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Several ways senior citizens’ finances can change in 2018

Social Security changes this year will positively affect the finances of retirees.

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Senior citizens should enjoy the golden moment of living out their retirement years. After working so many decades, senior citizens should have some money saved to cover basic necessities such as food, shelter, and healthcare.

According to the United States’ Census Bureau, 13.3 percent of the U.S. population consisted of senior citizens in 2011. They account for 20 percent of the population by 2060. The bureau also projected that the number of seniors will reach 92 million by 2060, with 18.2 million age 85 or older.

But what do seniors spend the most on? Data from the Bureau of Labor Statistics showed that housing remains to be the greatest expense in dollar amount as well as a share of total expenditures for households with a reference person of 55 and older. Next, clothing, transportation spending, and contributions for pensions and Social Security decline with the age of the reference person. Lastly, healthcare spending increases with age.

Retirees to benefit from increases in the cost of living in 2018?

According to a report, retirees will benefit from an increase in the cost of living this year. In areas such as Social Security, beneficiaries are set to receive a 2 percent cost-of-living adjustment in benefits. It raises the average monthly payout of a retiree by $27 to $1,404.

The increase in Social Security will also be consumed by higher Medicare premiums. The basic Medicare premium is forecast to hit $134 per month or $25 more than the average premium paid by enrollees in 2018.

Meanwhile, contribution limits for 401(k) and other employer-provided retirement savings plans will increase by $500. Together with this, maximum contributions to health savings accounts are expected to go up as well.

How does social security affect costs on Medicare?

About 46 million Americans are waiting for a Social Security cost-of-living increase. In the last two years, small or non-existent cost-of-living adjustments have kept Medicare premiums at bay thanks to a Social Security provision that is known as “hold harmless.” This means that premium increases for Medicare Part B, which covers doctor visits and outpatient care, cannot be worth more than the recipient’s Social Security cost-of-living increases.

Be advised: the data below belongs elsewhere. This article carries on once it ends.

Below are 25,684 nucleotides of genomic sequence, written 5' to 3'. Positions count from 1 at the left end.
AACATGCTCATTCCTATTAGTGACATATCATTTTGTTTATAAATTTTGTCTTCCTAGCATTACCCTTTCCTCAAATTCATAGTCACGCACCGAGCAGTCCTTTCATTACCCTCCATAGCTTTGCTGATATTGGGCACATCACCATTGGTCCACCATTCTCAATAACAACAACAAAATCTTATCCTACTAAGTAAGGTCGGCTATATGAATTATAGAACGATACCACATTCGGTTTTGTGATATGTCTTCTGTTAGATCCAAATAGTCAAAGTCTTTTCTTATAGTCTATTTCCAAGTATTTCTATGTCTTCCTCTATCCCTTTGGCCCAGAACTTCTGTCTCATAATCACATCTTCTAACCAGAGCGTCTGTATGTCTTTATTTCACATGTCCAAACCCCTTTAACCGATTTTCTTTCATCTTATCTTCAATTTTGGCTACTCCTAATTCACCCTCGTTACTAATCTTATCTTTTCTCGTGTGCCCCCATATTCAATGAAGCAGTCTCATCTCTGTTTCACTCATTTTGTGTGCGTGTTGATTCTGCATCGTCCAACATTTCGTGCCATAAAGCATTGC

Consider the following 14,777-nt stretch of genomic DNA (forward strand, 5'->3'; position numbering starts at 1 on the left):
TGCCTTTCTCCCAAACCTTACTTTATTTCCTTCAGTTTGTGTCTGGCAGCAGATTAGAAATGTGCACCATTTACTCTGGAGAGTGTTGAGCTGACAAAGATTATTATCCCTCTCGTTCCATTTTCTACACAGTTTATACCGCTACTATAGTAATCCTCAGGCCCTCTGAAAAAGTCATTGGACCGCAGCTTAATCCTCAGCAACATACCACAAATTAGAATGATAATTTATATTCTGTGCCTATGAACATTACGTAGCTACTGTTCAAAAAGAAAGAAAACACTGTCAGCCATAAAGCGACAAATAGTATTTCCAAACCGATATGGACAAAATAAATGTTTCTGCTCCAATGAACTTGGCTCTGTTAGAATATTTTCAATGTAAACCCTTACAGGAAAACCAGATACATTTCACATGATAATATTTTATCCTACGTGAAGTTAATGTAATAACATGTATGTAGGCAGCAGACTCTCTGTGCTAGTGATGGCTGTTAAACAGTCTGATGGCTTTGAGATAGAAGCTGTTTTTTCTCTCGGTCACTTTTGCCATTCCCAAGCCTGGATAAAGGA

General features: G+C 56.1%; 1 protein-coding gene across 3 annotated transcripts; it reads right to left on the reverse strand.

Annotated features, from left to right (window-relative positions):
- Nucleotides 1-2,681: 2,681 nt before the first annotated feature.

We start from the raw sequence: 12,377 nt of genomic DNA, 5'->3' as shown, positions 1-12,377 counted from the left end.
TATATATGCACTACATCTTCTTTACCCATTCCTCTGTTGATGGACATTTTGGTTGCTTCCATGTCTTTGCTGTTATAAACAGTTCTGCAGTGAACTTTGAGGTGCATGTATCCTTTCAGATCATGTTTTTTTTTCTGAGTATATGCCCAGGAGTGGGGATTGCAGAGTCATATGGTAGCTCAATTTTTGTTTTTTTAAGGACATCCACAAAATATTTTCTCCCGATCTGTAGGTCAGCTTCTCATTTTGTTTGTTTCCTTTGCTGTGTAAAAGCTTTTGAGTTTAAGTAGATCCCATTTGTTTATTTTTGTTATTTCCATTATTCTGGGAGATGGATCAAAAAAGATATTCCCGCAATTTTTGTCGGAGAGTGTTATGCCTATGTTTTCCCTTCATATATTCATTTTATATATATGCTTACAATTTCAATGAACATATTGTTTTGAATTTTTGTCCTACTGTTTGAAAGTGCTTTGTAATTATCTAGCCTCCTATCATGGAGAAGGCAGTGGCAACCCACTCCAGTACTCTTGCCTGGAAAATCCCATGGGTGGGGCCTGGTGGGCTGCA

However, this year’s Social Security adjustments of 2 percent are the largest in a decade. In 2017, it was just a 0.3 percent increase. Because of this, Medicare users who are paying below the standard premium rate for Medicare Part B will see their premiums rise this year. Recipients pay $110 per month or less for Part B. However, they will now pay $134 or more, depending on their income.

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The increase in the monthly payout of retirees will benefit them this year. (Source)

Changes in Social Security this year

The full retirement age is gradually increasing, and several thresholds and other Social Security figures are adjusting over time with inflation. This year, there will be some changes in Social Security and here’s what to expect:

Full retirement age is increasing for eligible seniors

For some time, the median retirement age for Social Security benefits has been 66 years of age. However, that will increase to 67 for Americans born after 1954. Americans claim their Social Security before they reach full retirement age, and the change can have an effect in terms of a more dramatic reduction in early retirement.

Cost-of-living adjustment for retirees

The Social Security Administration announced a 2 percent cost-of-living adjustment for beneficiaries beginning with the December 2017 payment. It is the highest cost-of-living adjustment in six years thanks to inflation.

Higher payments for beneficiaries

The cost-of-living adjustment will help to produce higher checks for beneficiaries. Because there is also a higher taxable earning cap in 2017, the maximum benefit will significantly increase. The benefit payable to a worker retiring at their full retirement age is rising over $100 to $2,788 per month in 2018.

Higher taxable earnings cap

Every year, the maximum amount of wage income is subject to Social Security tax. In 2017, the maximum was set at $127,200. Any amount that exceeds the threshold will not be eligible for non-taxable Social Security. Because the maximum taxable earnings amount is rising by $1,500 to $128,700, high-income individuals will pay more in Social Security tax.

Rise in disability thresholds

Social Security pays disability benefits to over 10 million people, and there are maximum amounts of income that people can earn while collecting disability benefits. Those numbers will rise slightly this year. For instance, the threshold for non-blind disability was at $1,170 in 2017, and the threshold for 2018 is at $1,180.

Leah Marie Angelou is an LGBTI activist, equality advocate, and has been a writer for several feminism-focused groups since 21. She is of African and Taiwanese decent. She now teaches microfinancing to various low-income communities across the East Coast.

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